Ways to increase your milk supply
If you have low milk supply or suspect you have low supply, you may be looking for ways to increase your milk supply. Determining why your supply is low will help you to choose the right techniques to boost your supply. Read more here about reasons why your supply could be low.
There are many ways you can impact your supply. You can choose more than one way to boost your supply, especially if you are not sure why your supply is low. Here are some tips for increasing supply.
Offer both breasts each feed
Often newborns take only one side per feed as they require a smaller feed. However, as they get older and the amount they need increases, you will need to offer both breasts to ensure you produce enough for the higher feeding requirements. If you are only feeding from one breast, offering the second breast will trigger your body to start to increase supply.
Feed more frequently
The quickest and simplest way to increase supply is offering more frequent feeds as this will tell your body to produce more milk. If you are currently feeding 3 hourly, then offer a feeds at 2 hourly intervals to trigger an increase in milk production. If your supply has dropped you may notice your baby guiding you to do this by demanding feeds earlier or closer together.
Offer ‘top up’ feeds
If your baby is fussy after a feed, you can offer your baby a top feed after 20-30 minutes as your breasts are never completely empty, even after a big feed. When trying to boost supply, you can also offer top up feeds even before your baby cries for one. You can’t over feed a breastfed baby as they will only drink what they need but you can stimulate supply simply with suckling.
Sleeping through the night?
If your baby is sleeping through the night, you may need to offer extra feeds during the day to maintain or increase your supply.
Adding expressing to your routine can help increase supply. You can express after each feed to signal your supply that you need more milk. You can even express on one side while feeding your baby on the other.
Mum using The Night Owl Hands-free Breast pump to express milk in bed
Change sides several times during a feed
More rigorous sucking stimulates milk supply so if you notice your baby slowing their sucking, switch sides. They will suck more rigorously after they’ve switched sides and you can do this a few times during a feed.
Skin to skin contact
Lying with your baby naked against your breasts stimulates the hormone oxytocin which helps to stimulate supply. This technique is used in special care nurseries where mums are expressing for premature babies who can’t suckle yet. It is often successful at building supply for prem mums.
Mum and baby having skin to skin contact
Check you are eating well
There are no miraculous foods to increase your supply, however a poor diet or lack of hydration can affect your ability to make milk. Ensure you are eating a healthy, well-balanced diet. Don’t skip meals, even though you are busy. Making milk uses a lot of energy so make sure you are eating well.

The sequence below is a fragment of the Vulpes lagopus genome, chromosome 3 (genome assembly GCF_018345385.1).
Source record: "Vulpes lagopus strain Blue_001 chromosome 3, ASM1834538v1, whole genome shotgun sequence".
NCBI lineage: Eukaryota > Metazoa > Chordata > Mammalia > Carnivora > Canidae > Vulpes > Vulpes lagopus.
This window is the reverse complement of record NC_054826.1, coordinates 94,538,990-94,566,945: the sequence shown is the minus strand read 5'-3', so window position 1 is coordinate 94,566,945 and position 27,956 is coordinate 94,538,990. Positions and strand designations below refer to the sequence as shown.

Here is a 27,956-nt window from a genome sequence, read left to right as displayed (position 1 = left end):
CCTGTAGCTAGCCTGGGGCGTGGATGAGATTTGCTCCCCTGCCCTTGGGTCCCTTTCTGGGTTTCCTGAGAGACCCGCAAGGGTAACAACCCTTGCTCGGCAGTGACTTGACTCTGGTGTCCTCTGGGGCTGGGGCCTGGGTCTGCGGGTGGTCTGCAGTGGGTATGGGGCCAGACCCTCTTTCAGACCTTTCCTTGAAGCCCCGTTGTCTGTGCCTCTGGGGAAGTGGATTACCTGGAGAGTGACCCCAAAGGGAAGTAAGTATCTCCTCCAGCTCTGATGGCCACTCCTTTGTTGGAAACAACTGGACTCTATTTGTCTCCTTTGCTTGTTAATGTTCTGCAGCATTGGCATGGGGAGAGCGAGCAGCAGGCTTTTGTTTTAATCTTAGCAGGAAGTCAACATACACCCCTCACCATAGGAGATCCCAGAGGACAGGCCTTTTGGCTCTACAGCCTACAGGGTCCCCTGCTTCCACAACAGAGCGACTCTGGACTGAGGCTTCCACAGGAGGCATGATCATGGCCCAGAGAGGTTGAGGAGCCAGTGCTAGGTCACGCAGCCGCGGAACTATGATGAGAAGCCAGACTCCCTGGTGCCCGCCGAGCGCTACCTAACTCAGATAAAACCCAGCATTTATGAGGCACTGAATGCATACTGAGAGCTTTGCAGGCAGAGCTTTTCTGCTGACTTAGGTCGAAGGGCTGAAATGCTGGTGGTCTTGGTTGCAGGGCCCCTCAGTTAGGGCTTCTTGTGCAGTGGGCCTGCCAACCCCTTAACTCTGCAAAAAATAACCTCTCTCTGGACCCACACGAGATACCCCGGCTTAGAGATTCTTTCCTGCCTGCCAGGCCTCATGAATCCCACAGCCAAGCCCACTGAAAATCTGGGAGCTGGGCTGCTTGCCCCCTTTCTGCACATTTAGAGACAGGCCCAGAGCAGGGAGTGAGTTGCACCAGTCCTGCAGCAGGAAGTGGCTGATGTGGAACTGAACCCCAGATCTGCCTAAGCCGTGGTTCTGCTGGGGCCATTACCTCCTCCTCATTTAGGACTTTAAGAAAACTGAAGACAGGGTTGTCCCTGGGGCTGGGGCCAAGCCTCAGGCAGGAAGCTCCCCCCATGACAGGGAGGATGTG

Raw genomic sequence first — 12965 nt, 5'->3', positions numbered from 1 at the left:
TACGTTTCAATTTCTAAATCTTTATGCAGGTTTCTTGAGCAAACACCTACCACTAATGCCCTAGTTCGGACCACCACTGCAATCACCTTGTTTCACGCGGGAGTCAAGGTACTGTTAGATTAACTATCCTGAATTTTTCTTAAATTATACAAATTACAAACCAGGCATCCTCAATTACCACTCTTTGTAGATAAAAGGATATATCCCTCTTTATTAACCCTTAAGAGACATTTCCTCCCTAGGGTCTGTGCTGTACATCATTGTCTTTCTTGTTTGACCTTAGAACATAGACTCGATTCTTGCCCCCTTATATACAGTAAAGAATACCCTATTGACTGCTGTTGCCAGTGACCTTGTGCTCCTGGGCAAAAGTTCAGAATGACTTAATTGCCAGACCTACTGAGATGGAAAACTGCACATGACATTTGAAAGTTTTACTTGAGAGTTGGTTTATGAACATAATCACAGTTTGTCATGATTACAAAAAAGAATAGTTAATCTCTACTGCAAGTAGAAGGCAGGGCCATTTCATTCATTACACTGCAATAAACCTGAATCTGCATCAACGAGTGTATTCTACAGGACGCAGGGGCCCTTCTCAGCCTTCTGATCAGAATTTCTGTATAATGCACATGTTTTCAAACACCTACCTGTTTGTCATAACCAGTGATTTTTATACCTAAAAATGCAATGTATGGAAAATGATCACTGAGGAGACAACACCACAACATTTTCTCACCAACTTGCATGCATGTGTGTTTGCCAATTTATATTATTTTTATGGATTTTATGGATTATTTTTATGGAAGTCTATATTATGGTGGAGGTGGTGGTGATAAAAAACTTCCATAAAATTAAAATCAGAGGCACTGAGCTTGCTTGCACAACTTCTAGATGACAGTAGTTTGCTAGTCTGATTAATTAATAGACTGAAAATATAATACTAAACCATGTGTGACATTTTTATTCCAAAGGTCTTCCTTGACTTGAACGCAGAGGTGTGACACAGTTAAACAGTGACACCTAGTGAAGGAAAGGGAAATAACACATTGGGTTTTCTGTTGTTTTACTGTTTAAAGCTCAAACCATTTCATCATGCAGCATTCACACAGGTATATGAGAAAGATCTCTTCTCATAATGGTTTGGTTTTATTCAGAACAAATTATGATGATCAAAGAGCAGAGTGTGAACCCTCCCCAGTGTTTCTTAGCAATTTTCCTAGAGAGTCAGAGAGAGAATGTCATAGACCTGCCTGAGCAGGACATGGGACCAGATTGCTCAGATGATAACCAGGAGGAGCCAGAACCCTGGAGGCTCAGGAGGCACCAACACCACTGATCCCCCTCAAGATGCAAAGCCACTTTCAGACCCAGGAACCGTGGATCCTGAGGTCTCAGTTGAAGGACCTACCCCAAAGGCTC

Keep a bottle of water with you at all times so you can stay hydrated. Some mums find they get thirsty while they are feeding, so having a sip of water while your baby is feeding can be very important.
Give up smoking
This may not apply to you, but if you are a smoker, smoking can affect your supply. If you don’t want to or can’t give up smoking, reducing smoking helps, as does smoking only after feeds.
Call on your support network
Having someone to help or offer you support will reduce stress, which in turn will help your milk supply. Accept offers of help with cooking and cleaning if you can. If you have general support and someone to talk to this can also help with reducing your stress levels.
Using expressing tools such as the Breastie Milk Saver can help build supply
Speak to a lactation consultant
Lactation consultants are the experts in all things breastfeeding. Scheduling an appointment with a lactation consultant can help you to work out why your supply is low and check for things that may be a problem such as attachment, tongue tie or other issues that may affect feeding.
Many local councils offer a free lactation service through the maternal child health program, so give them a call first. Alternatively, the hospital where you birthed your baby usually offers a lactation service for some time after your baby’s birth.
Mum and baby taking a rest on the bed
If after trying all of these suggestions you are still experiencing low milk supply, it may be time to speak to your doctor about galactagogues. Galactagogues are medications that trigger your body to produce more milk. Sometimes women have physiological reasons why their milk supply is low and will require galactagogues to support their milk production. Mums with premature babies often require these too, due to exclusively expressing.
In most instances low milk supply can be solved in just a few days with more frequent feeding. Removing milk, produces milk. Feed, feed, feed and you should notice your supply increasing.